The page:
Hands down though, the best comfort/convenience feature of the helmet is the Transitions SolFX photochromic faceshield.  While it doesn’t come standard with the helmet, this self-darkening shield is worth every penny of its $120 price tag.  On a recent 2000 mile tour I wore the helmet in conditions ranging from blinding sunsets to ink-black nights on middle-of-nowhere roads.  Grey skies, rain, and fog also made a few cameos.  Through it all, the Transitions shield was perfect for any condition.  It darkens to nearly the degree of a traditional tinted visor, yet in low light or night it’s nearly clear.  This eliminates the need for two faceshields or the painful sunglasses-inside helmet trick.  I never squinted in the sun, nor strained to see at night.  It is a seamless solution.

If you are in the market for a top-rated (Snell M2015) helmet with clean, timeless good looks, and a slew of practical non-gimmicky features, then consider the Bell Star Carbon Special Edition William Dunlop replica.  Visit Bell’s web site for additional details and color options.

12 Comments

  1. matt says:

    smartest thing is to go try one on in a shop, then find a closeout deal online.

    use the savings for ear plugs

  2. matt says:

    I’ve been wearing Arai helmets for about 25 years, and recently got a star carbon matte, The lightness was great. riding in texas heat, the airflow is incredible. (wear ear plugs, but i did that with the arai anyway). (changing shields vs the Arai is a really nice experience)./

    got caught in a monsoon this past spring, it was brutal, but the shield never fogged up, never.

    I recently got the transitions shield, which is awesome, my only concern is that its ability to change from clear to dark may weaker over time (I store it in the closet when not riding to not stress the transitions bit, they recommend it in the pamphlet).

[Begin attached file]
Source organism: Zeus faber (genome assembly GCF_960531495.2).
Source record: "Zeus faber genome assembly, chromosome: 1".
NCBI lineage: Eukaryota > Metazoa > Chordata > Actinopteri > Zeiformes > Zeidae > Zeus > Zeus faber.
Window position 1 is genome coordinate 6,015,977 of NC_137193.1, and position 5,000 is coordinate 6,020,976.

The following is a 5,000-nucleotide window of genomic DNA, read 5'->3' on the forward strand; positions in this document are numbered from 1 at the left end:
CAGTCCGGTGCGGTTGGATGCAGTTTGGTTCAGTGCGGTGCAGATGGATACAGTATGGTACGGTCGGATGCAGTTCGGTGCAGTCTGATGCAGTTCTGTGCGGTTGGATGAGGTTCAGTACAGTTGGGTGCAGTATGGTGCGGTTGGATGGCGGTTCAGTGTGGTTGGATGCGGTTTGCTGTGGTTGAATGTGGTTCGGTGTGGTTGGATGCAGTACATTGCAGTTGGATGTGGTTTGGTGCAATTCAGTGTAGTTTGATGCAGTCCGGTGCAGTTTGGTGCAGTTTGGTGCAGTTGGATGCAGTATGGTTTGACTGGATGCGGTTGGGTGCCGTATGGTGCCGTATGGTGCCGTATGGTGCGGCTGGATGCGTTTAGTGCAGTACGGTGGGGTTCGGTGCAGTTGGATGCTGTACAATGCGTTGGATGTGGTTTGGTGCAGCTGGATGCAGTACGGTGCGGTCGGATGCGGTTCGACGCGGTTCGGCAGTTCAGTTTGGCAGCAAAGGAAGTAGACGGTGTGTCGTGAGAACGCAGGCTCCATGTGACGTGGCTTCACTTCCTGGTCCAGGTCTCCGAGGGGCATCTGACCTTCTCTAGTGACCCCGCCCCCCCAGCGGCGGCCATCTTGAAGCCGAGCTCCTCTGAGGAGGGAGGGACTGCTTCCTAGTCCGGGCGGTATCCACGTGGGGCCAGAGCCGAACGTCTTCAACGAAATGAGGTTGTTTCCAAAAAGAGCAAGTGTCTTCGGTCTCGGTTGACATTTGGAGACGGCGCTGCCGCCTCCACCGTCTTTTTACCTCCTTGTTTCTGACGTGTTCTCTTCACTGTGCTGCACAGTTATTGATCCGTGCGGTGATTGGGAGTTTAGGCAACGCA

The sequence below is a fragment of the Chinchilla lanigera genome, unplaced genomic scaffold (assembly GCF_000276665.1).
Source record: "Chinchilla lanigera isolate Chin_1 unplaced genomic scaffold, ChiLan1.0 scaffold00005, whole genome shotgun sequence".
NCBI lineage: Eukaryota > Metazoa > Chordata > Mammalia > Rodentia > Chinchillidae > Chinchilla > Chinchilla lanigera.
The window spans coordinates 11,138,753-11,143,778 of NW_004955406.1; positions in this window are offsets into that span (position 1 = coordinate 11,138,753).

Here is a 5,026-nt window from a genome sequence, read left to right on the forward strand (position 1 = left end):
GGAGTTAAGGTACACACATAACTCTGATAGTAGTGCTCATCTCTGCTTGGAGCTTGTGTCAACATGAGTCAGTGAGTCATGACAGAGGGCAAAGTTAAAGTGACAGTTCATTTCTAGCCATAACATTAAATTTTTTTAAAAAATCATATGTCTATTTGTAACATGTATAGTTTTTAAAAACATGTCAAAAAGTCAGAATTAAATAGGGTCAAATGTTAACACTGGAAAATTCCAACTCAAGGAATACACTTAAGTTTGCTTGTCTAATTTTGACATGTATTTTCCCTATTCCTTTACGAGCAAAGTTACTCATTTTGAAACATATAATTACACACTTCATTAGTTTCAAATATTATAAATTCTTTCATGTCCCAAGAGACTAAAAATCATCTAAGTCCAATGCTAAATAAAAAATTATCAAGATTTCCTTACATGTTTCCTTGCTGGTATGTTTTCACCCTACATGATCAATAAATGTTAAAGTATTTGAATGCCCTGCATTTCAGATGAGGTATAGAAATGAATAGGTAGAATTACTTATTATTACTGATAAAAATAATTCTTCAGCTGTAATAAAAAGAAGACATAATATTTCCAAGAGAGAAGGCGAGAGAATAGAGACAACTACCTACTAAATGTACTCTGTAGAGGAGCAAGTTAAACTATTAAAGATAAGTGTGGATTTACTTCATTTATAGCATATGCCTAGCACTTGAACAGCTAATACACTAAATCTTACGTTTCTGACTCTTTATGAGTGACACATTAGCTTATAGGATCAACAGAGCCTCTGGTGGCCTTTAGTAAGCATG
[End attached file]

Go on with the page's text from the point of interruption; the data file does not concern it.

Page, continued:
overall, I’d say it’s the best lid Ive ever worn, great comfort, awesome ventilation, excellent chin strap retainer, and light/aerodynamic.

    the only thing I would change is slightly thicker cheek pads as I got used to the arai fit over the years.

    if it was stolen I’d buy another over anything out there.

    ride fast/safe/fun
    Matt

  3. Max Terwilliger says:

    “when a roadracer chooses to rely on a particular helmet, it’s a serious vote of confidence.”

    Yes, because IOM TT riders obviously have a special knack for sober and realistic risk assessment.

    • matt says:

      check the bell website, they offer a custom shape fitting deal. I expect that it is what racers get, can’t imagine them buying off the shelf.

  4. The Spaceman says:

    One nice thing about Arai’s $1,000 Coarse-Air helmet is that it makes a $699 helmet seem reasonably priced.

    I really wonder if these high price-points really translate to a safer lid, or even one that lasts longer or is more comfortable. The helmet I’m using cost about $300 on sale; it’s very comfortable, has better venting than any other I’ve used, but best of all: the liner is both washable and replaceable. In FL the liners are what goes first; having a replaceable one will extend the life of the helmet considerably. So far I’ve only seen on brand offer replacement liners.